Oh What A Paradise It Seems
'A delight to read' Evening Standard
This second volume of Christopher Isherwood’s remarkable diaries opens on his fifty-sixth birthday as the fifties give way to the decade of social and sexual revolution. Isherwood takes the reader from the bohemian sunshine of Southern California to a London finally swinging free of post-war gloom, to the racy cosmopolitanism of New York, and the raw Australian outback. He charts his ongoing quest for spiritual certainty under the guidance of his Hindu guru, and reveals in reckless detail the emotional drama of his love for the American painter Don Bachardy, thirty years his junior and struggling to establish his own artistic identity.
The diaries are crammed with wicked gossip and probing psychological insights about the cultural icons of the time – Francis Bacon, Richard Burton, Leslie Caron, Marianne Faithfull, David Hockney, Mick Jagger, Hope Lange, W. Somerset Maugham, John Osborne, Vanessa Redgrave, Tony Richardson, David O. Selznick, Igor Stravinsky, Gore Vidal, and many others. They are most revealing about Isherwood himself – his fiction (including A Single Man and Down There on a Visit), his film writing, his college teaching, and his affairs of the heart. He moves easily from Beckett to Brando, from arthritis to aggression, from Tennessee Williams to foot powder, from the opening of Cabaret on Broadway (which he skipped) to a close analysis of Gide.
In the background run references to the political and historical events of the period: the anxieties of the Cold War, Yuri Gagarin’s space flight, De Gaulle and Algeria, the eruption of violence in America’s inner cities, the Vietnam War, the Summer of Love, the moon landing, and the raising and lowering of hemlines. Isherwood is well known for his prophetic portraits of a morally bankrupt Europe on the eve of World War II; in this unparalleled chronicle, The Sixties, he turns his fearless eye on the decade which more than any other has shaped the way we live now.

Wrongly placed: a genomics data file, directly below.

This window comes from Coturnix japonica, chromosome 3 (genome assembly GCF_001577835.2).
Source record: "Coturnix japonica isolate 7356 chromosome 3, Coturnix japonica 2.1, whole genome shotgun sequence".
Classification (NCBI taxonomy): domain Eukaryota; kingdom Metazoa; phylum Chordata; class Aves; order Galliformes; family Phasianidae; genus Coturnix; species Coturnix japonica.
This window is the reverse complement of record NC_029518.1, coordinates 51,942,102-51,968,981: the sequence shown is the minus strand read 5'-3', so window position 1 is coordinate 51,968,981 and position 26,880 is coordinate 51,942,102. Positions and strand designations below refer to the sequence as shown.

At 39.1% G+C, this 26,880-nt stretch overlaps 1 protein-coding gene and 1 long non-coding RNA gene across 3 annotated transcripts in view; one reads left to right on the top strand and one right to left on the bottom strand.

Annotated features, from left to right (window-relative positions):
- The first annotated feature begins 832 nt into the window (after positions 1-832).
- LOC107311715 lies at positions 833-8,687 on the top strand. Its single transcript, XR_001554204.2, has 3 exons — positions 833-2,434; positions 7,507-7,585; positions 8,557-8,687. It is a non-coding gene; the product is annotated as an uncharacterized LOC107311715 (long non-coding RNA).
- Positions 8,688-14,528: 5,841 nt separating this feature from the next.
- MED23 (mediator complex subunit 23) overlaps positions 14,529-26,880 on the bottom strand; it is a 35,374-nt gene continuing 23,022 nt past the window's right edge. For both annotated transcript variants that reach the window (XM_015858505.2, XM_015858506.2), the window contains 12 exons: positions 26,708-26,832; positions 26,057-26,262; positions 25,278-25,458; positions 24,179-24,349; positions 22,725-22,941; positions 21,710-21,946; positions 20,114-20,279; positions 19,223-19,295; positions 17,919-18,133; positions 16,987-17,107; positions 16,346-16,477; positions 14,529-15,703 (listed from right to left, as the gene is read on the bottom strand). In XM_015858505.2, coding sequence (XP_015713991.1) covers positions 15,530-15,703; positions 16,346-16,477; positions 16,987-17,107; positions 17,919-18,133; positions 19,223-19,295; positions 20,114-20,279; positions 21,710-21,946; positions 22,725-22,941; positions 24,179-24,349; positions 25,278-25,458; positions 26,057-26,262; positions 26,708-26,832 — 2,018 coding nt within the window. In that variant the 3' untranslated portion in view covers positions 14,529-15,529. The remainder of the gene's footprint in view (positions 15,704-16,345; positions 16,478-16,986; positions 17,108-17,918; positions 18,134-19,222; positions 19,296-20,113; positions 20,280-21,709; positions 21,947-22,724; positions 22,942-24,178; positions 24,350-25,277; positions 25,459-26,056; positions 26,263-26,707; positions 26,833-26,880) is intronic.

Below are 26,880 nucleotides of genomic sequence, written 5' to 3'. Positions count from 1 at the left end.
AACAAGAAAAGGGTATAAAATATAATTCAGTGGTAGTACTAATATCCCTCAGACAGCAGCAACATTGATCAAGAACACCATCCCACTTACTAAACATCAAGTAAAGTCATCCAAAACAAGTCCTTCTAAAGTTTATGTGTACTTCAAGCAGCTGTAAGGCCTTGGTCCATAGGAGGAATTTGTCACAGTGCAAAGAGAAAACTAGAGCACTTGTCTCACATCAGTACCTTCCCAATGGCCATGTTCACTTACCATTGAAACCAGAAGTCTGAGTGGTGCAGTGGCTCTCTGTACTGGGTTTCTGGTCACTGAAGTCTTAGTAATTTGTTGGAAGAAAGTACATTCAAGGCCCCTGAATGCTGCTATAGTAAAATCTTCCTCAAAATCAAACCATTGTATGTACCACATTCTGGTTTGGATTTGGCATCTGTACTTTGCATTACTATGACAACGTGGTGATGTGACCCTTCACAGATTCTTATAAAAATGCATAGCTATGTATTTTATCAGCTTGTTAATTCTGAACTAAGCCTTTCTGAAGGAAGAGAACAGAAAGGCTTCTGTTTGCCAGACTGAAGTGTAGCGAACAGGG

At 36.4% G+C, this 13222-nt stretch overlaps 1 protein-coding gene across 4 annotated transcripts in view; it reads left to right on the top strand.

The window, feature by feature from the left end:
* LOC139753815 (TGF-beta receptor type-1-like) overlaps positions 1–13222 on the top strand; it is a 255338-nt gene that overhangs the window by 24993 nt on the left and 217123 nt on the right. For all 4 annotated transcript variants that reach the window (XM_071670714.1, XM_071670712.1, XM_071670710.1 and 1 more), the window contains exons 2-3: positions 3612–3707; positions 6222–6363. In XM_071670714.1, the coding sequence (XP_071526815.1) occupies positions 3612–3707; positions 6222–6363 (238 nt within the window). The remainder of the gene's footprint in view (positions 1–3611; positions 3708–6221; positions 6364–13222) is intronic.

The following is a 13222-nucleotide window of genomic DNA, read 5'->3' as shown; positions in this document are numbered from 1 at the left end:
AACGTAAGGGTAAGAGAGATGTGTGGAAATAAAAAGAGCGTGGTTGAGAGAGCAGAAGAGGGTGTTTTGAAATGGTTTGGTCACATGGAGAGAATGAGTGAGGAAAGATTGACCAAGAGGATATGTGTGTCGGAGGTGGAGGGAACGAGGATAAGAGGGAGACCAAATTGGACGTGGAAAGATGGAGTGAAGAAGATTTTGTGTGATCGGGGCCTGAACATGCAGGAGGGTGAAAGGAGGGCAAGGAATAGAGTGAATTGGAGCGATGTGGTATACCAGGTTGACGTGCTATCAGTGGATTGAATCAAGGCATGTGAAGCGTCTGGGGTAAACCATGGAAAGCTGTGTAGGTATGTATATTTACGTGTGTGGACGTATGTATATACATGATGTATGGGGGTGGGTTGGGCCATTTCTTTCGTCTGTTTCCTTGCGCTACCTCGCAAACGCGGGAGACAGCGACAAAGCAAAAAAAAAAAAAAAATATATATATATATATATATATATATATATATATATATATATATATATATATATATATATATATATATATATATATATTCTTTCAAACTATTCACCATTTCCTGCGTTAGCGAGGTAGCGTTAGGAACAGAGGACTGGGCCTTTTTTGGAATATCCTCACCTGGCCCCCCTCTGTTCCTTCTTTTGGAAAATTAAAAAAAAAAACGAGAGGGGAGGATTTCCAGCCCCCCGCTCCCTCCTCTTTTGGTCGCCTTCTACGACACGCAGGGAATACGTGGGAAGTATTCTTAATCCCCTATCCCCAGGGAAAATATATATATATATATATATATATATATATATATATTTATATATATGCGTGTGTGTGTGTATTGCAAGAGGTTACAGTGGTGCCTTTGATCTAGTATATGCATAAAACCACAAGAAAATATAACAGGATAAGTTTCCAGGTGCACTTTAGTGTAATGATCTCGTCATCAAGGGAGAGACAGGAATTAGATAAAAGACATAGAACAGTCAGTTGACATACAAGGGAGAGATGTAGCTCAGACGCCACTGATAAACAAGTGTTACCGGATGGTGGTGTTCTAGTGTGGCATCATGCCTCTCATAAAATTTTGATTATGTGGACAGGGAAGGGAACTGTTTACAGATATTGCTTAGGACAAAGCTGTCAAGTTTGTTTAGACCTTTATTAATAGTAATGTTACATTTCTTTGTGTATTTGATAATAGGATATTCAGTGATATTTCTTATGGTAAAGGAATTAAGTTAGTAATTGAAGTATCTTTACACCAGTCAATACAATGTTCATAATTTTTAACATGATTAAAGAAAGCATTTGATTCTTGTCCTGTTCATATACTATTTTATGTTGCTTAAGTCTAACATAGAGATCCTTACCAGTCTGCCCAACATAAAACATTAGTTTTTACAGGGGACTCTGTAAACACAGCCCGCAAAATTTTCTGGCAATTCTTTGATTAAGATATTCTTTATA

Praise for Oh What A Paradise It Seems
John Cheever is an enchanted realist, and his voice, in his luminous short stories and in incomparable novels like Bullet Park and Falconer, is as rich and distinctive as any of the leading voices of postwar American literaturePhilip Roth
This curious novella is Cheever's wry pastoral fable about the state of modern AmericaSunday Times
Sheer pleasure...his prose is charged like Scott Fitzgerald'sListener
John Cheever understood fallibility and that made for the greatness in his writingThe Times
Cheever is a pleasure to readSan Francisco Chronicle
This delightful fable shows him at the height of his powersObserver